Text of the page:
Do you use a chin strap? If you're a mouth breather, you may need a chin strap so that your mouth stays closed. It's important to keep it closed throughout the night for a lot of reasons -- mouth, dental, etc., etc.
I believe I have found a cure that only take five days which I am trialing now It has many benificial side effects as well by reducing snoring to name onePM ME as I do not want mainstream media to find out and have it banned as I fear that is how it will goWill try again after a little breakIn addition will increase omega 3And thirdly a chiropractic to realign atlas bone in spine is just a passing thought See More
"BluePoint Medical* holding their next Remedy event on June 4 with Terry Cralle, RN on "Sleep in the Mordern Family". They will also be checking CPAP machines and providing breakfast. Click on link above for more…"
In recent months, I have developed extreme dry mouth as a result of the CPAP. I am a mouth breather when using CPAP.Recently, I saw an advertisement for the symptoms of dry mouth, but as usual, when I need the information to have a discussion with both my primary care physician and my dentist I haven't seen the ad. Has anyone else seen the ad and can anyone remember the info in the ad?Thanks in advance,DanSee More
I actually gained weight over time. But that's related to me not increasing activity and continuing bad eating habits. It's only since I started really tracking what I eat with weightwatchers that I've lost weight. If I can find time in the day (with a 3 year old, full time job and full time grad school) to do some exercise I'm sure I could lose more.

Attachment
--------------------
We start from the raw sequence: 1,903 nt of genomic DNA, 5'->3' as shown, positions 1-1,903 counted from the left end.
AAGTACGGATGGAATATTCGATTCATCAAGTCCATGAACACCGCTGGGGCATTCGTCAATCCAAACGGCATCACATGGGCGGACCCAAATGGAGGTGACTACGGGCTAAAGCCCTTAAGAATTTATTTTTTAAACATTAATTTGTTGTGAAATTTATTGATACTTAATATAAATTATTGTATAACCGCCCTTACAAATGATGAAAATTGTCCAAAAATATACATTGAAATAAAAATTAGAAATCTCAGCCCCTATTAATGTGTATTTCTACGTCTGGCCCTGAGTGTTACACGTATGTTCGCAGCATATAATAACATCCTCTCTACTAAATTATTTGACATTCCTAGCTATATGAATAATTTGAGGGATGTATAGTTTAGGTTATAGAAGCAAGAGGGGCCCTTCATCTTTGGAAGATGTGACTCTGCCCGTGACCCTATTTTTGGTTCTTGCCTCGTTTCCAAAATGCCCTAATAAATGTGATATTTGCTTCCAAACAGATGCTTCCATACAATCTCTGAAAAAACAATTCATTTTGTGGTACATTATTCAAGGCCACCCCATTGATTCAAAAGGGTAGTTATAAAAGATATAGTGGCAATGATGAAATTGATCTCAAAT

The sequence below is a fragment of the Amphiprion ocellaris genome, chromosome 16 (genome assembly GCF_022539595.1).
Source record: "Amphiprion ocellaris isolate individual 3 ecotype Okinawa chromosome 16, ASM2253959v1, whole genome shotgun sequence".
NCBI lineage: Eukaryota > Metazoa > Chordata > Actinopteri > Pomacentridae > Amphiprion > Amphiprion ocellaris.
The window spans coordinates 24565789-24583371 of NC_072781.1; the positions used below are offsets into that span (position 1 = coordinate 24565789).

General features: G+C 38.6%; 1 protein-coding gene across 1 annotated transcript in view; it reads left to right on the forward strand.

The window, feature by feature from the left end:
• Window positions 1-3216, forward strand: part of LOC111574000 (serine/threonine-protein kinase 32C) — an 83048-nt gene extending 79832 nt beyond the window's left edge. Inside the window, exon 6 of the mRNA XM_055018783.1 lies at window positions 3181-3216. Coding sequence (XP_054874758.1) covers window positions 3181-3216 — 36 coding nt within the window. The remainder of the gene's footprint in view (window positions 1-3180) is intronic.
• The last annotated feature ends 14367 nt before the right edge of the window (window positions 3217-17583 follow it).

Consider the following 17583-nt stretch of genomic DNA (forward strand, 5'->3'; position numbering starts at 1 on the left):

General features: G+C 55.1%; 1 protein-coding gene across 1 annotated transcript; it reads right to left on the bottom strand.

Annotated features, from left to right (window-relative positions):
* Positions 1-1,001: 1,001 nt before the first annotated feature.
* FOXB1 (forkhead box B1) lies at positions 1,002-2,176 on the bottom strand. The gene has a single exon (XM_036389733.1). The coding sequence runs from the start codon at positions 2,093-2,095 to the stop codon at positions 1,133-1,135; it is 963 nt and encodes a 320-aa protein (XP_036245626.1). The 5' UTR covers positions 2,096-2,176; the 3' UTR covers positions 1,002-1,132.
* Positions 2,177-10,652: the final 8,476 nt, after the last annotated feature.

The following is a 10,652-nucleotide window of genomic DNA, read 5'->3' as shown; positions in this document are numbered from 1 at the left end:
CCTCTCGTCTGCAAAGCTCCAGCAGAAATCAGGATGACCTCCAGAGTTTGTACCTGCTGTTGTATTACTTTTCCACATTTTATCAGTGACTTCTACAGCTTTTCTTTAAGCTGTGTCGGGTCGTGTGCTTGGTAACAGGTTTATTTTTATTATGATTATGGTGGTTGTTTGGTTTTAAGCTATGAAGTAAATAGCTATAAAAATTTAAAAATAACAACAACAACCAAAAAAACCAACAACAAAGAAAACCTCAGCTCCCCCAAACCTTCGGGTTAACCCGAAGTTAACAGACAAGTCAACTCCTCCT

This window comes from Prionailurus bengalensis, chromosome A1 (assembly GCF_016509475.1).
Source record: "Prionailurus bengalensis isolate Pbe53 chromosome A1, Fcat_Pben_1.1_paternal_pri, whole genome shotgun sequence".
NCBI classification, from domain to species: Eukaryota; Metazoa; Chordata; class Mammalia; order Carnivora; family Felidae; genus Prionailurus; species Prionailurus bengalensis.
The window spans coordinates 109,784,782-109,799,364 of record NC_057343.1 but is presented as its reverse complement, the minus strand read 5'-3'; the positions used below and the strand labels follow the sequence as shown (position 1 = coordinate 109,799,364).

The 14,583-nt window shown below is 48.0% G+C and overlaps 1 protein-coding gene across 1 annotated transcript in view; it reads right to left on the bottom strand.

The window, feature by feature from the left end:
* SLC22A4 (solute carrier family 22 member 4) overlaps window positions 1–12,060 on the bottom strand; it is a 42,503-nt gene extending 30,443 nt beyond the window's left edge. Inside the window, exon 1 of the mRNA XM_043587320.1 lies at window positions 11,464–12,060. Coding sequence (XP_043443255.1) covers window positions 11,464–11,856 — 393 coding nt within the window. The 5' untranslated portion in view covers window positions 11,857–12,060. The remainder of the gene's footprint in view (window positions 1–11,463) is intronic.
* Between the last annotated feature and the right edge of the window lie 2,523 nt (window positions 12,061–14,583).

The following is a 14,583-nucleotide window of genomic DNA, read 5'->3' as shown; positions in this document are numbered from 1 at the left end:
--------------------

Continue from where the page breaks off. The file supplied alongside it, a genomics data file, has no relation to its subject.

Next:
Although to be fair I also have PCOS on top of all this and that can cause weight gain too. But with how well I'm doing with weightwatchers I would also say my eating habits were certainly NOT helping!
I have lost a little. I started last March and now I have much more energy. In fact, prior to therapy....I wasn't working out. I have now started up and plan to run a 1/2 marathon in September. Before therapy - this goal would have been out of the question.
Everyone is different, I lost 50 pounds in the past 5 years, but it was not all because I was a compliant Cpap user. Part of it was because of my Doctor who warned me of my family history and disposition to being Overweight. Coronary disease anyone? I still have 50 more to go.
As for me I gained some weight after starting therapy and then I lost some weight. I'm only 6 lbs under the original pre-pap weight. But I'm still working on my therapy after 2 years, something is not quite right. I'm hoping if I figure out the problem I'll be able to get to work on really losing some weight.
Everyone kept telling me along the way before I got my CPAP that this would help me lose weight....no way....I am however more rested so if I had time in my schedule I WOULD have the energy to exercise more than I used to.
I lost about 30 lbs in the last year and a half, thru exercise. I'm 5'8" and now 158 lbs. I am a CPAP user for the last 4 years, with pressure set at 6. The CPAP has been wonderful, helping me sleep better, gained my energy back, the humidifier helps when I have a cold ...
This is an aside ... starting last December, I was not sleeping well (waking up more tired than usual and mind is foggy) so I had myself tested again at a sleep clinic this year. The result indicated that I need to be at a higher pressure of 7. After a month, I'm still not sleeping well at this higher pressure. I switched from a fisher and paykel to a Resmed S8 Autoset II because the F&P is making a lot of noises. I wonder how many people has lost weight and had their CPAP pressure increased ...